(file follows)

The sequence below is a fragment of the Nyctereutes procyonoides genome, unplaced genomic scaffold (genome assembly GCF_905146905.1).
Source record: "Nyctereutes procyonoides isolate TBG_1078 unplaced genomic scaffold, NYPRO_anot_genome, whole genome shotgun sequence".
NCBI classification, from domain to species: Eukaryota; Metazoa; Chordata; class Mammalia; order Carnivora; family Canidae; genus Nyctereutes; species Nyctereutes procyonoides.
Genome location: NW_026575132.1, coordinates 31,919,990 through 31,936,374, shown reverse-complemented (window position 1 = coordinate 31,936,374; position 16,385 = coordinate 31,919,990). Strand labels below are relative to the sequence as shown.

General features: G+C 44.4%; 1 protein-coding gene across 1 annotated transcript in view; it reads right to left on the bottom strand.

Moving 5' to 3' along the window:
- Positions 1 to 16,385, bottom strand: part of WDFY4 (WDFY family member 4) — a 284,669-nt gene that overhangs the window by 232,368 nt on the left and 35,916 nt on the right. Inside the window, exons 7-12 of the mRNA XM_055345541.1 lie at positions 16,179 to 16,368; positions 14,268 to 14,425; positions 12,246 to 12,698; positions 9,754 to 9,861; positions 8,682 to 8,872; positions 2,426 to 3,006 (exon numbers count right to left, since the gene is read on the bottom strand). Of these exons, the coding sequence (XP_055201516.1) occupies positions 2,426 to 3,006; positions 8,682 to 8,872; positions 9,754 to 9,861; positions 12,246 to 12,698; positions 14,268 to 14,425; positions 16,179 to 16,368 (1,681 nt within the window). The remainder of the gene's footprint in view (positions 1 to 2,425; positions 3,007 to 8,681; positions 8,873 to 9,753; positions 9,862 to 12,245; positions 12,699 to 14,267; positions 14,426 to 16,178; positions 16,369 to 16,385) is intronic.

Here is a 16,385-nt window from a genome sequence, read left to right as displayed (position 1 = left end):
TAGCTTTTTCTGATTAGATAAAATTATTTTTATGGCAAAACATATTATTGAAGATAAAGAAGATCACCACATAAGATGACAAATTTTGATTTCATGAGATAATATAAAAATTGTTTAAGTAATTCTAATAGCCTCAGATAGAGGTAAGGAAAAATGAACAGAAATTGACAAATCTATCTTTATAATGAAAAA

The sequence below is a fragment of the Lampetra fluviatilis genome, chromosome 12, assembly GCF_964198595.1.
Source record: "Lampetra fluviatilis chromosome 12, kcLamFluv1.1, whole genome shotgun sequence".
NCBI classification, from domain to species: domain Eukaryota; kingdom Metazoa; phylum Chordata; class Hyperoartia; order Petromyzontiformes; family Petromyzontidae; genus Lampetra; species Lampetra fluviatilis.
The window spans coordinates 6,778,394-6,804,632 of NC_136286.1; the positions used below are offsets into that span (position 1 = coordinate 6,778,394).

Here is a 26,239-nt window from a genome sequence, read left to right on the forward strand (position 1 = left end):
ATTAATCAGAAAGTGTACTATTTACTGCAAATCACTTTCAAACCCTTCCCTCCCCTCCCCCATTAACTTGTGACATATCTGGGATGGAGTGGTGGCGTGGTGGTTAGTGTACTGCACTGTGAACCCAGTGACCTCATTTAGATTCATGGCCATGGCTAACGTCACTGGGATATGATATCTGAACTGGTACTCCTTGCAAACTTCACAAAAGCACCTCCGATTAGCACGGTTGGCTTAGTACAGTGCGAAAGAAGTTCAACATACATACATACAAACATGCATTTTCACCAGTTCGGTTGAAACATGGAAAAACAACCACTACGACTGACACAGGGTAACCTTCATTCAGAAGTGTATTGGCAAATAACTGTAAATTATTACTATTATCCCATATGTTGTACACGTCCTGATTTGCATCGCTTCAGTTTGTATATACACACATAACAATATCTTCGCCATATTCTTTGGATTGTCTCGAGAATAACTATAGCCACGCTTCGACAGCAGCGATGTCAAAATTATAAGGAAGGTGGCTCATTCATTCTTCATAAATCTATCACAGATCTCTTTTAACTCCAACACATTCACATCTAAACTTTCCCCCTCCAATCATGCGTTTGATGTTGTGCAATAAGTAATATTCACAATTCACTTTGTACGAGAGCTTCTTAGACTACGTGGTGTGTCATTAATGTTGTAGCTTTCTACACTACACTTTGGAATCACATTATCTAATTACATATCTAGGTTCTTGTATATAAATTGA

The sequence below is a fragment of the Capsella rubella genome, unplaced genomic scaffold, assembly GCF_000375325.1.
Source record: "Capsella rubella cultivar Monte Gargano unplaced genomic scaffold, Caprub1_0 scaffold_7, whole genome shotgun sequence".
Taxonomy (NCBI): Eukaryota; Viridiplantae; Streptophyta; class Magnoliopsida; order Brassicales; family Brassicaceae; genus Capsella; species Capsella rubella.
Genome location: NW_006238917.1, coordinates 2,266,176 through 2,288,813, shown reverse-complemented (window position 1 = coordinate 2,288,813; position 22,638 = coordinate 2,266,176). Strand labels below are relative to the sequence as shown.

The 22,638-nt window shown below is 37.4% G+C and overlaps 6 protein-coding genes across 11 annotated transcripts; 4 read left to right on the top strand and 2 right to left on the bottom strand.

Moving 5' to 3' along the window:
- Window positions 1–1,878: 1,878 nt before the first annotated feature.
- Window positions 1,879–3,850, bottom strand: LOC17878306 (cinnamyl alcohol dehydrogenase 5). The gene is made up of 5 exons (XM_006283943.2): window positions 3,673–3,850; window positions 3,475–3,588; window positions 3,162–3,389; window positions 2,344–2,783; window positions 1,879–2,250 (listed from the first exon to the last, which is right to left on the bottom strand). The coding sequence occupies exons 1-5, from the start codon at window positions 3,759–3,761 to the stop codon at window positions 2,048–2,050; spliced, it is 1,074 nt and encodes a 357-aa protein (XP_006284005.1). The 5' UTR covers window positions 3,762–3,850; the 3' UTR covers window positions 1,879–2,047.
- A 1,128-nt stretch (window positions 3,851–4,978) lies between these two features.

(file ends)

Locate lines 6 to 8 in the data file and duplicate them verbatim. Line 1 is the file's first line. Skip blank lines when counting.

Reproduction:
Moving 5' to 3' along the window:
- Positions 1 to 16,385, bottom strand: part of WDFY4 (WDFY family member 4) — a 284,669-nt gene that overhangs the window by 232,368 nt on the left and 35,916 nt on the right. Inside the window, exons 7-12 of the mRNA XM_055345541.1 lie at positions 16,179 to 16,368; positions 14,268 to 14,425; positions 12,246 to 12,698; positions 9,754 to 9,861; positions 8,682 to 8,872; positions 2,426 to 3,006 (exon numbers count right to left, since the gene is read on the bottom strand). Of these exons, the coding sequence (XP_055201516.1) occupies positions 2,426 to 3,006; positions 8,682 to 8,872; positions 9,754 to 9,861; positions 12,246 to 12,698; positions 14,268 to 14,425; positions 16,179 to 16,368 (1,681 nt within the window). The remainder of the gene's footprint in view (positions 1 to 2,425; positions 3,007 to 8,681; positions 8,873 to 9,753; positions 9,862 to 12,245; positions 12,699 to 14,267; positions 14,426 to 16,178; positions 16,369 to 16,385) is intronic.

Here is a 16,385-nt window from a genome sequence, read left to right as displayed (position 1 = left end):